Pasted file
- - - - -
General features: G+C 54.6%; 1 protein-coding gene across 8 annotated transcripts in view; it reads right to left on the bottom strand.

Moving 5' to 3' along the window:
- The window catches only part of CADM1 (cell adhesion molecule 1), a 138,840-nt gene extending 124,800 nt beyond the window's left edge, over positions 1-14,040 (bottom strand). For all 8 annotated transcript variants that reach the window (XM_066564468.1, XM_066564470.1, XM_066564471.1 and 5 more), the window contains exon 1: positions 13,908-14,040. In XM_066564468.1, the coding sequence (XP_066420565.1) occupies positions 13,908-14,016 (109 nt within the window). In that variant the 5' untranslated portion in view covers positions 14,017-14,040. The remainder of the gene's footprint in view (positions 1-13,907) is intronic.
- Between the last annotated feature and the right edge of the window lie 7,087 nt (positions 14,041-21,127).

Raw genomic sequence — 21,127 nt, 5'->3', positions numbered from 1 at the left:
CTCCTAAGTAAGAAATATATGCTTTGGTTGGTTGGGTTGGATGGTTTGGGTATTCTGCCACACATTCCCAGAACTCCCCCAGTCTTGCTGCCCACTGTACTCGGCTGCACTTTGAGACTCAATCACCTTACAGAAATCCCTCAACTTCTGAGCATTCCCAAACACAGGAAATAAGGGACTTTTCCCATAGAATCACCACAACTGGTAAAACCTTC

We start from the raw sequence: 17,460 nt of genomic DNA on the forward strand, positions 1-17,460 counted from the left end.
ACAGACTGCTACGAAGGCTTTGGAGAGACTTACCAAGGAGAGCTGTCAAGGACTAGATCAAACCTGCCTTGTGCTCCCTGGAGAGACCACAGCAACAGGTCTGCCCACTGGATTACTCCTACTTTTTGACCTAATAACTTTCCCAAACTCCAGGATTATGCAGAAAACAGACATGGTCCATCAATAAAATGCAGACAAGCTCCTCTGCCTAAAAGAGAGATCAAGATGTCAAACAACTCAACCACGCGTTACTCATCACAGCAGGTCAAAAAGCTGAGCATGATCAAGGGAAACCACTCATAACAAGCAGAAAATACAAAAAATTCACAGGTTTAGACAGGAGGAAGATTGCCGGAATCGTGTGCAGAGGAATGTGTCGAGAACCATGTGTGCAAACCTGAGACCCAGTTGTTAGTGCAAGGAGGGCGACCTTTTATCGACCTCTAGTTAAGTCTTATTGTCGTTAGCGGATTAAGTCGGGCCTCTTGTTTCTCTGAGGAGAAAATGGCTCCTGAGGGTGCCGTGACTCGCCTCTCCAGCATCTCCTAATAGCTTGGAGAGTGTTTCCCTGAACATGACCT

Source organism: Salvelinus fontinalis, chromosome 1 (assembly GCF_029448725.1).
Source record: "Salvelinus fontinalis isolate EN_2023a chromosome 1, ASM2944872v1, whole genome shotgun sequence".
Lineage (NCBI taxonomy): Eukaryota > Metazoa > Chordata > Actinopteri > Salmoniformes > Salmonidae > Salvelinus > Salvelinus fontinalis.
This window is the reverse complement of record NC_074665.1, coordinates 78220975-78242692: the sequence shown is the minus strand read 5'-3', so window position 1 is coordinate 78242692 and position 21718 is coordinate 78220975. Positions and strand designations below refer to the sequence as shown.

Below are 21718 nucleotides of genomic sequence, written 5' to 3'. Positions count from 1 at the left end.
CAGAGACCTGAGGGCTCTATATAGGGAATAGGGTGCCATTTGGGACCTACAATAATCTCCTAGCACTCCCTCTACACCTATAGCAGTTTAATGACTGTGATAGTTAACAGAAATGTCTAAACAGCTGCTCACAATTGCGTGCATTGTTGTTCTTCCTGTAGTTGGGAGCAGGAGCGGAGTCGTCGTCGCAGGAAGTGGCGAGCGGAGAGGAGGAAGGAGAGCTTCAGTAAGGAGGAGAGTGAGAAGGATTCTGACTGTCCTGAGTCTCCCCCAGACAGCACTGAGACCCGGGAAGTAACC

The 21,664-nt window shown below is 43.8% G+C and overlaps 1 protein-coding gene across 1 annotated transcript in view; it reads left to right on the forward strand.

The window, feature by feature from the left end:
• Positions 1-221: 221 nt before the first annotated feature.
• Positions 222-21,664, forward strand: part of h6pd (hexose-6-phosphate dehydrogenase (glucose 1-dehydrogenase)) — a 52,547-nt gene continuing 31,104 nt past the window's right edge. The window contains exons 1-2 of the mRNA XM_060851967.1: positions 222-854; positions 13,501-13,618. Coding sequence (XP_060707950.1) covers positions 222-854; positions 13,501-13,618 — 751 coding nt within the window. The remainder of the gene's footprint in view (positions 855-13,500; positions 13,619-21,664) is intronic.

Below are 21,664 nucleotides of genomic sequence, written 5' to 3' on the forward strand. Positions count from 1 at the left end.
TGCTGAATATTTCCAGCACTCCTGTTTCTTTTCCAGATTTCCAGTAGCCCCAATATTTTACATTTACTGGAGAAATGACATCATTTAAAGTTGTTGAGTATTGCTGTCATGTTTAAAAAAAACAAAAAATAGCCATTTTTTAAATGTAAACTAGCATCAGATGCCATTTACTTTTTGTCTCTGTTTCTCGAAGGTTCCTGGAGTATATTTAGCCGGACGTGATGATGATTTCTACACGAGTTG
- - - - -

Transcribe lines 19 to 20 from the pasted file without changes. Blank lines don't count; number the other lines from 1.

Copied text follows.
Below are 21,664 nucleotides of genomic sequence, written 5' to 3' on the forward strand. Positions count from 1 at the left end.
TGCTGAATATTTCCAGCACTCCTGTTTCTTTTCCAGATTTCCAGTAGCCCCAATATTTTACATTTACTGGAGAAATGACATCATTTAAAGTTGTTGAGTATTGCTGTCATGTTTAAAAAAAACAAAAAATAGCCATTTTTTAAATGTAAACTAGCATCAGATGCCATTTACTTTTTGTCTCTGTTTCTCGAAGGTTCCTGGAGTATATTTAGCCGGACGTGATGATGATTTCTACACGAGTTG